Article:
Weight transfer styles in the golf swing : individual and group analysis

Ball, Kevin January 2006 (has links) (PDF)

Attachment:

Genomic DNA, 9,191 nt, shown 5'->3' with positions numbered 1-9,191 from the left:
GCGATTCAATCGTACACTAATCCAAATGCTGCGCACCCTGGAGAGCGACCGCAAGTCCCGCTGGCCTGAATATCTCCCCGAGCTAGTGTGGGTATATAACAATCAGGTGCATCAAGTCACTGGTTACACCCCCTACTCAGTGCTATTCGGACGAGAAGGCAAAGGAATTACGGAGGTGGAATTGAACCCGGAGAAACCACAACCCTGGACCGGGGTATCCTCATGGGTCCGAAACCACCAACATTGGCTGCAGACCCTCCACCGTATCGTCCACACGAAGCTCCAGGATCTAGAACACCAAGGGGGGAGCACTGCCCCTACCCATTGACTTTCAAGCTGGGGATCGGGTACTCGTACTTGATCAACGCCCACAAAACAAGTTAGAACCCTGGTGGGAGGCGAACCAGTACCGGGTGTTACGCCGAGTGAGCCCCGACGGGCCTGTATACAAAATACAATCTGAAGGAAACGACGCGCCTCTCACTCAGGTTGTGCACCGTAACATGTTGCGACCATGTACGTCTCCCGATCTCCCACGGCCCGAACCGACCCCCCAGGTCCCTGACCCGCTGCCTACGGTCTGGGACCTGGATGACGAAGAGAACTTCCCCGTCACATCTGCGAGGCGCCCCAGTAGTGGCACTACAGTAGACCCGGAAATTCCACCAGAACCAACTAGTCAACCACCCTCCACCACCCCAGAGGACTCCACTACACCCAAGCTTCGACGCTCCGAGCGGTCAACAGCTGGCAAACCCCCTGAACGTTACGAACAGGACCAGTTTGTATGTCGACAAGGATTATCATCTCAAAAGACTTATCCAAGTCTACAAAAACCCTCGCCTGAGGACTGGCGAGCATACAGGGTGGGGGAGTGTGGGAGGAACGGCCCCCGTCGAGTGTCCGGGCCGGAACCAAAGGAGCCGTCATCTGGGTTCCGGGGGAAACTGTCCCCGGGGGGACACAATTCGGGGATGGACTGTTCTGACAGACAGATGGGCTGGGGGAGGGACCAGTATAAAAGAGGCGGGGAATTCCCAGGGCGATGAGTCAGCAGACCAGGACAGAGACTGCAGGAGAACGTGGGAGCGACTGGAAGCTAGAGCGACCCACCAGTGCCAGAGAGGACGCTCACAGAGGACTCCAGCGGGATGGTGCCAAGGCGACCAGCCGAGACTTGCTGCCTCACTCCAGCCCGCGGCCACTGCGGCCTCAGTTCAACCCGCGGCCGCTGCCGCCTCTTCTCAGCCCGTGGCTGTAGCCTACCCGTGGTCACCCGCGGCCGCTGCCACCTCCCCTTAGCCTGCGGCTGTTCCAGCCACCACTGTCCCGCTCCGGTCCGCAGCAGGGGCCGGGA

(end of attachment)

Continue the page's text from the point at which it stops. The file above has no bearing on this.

Weight transfer in the golf swing is considered important in the coaching literature. However, scientific studies on weight transfer have been conflicting due to a number of limitations. This thesis examined weight transfer in the golf swing using more trials per golfer, Club Velocity at ball contact rather than handicap to indicate performance and more swing events at which weight position was quantified. Also, cluster analysis was used to identify if different swing styles exist. In study 1, 62 golfers performed ten simulated drives, hitting a golf ball into a net, while standing on two force plates. CP position relative to the feet (CPy%) was quantified at eight swing events identified from 200 Hz video. Cluster analysis identified two CPy% styles: ‘Front Foot’ style and ‘Reverse’ style. Both styles began with CPy% positioned evenly between the feet, moved to the back foot during backswing and then forward during early downswing. Beyond early downswing, the Front Foot group continued to move CPy% towards the front foot to ball contact, while the Reverse group moved CPy% towards the back foot to ball contact. Both styles occurred across skill levels from professional to high handicap golfers, indicating that neither style was a technical error. In study 2, group based relationships between CP parameters and Club Velocity for each swing style was examined. For the Front Foot group, a larger CP range and a more rapid CP movement in downswing were associated with a larger Club Velocity at ball contact. For the Reverse group, positioning CP further from the back foot at late backswing and a more rapid CP transfer towards the back foot at ball contact was associated with a larger Club Velocity at ball contact. In study 3, individual-based analysis was conducted on five golfers performing 50 swings under the same test conditions. All golfers returned significant relationships between CP parameters and Club Velocity but these were individual specific. The most consistently related parameter was CP range, which was significantly related to Club Velocity for all golfers. Nonlinear techniques also were explored, with Poincare plots returning useful results for some golfers. In conclusion, analysis of weight transfer in the golf swing requires styles to be identified prior to any performance analysis. Individual-based analysis as well as group-based analysis is required to extract the most relevant information. Further, the use of more trials per golfer and more swing events should be employed in future studies.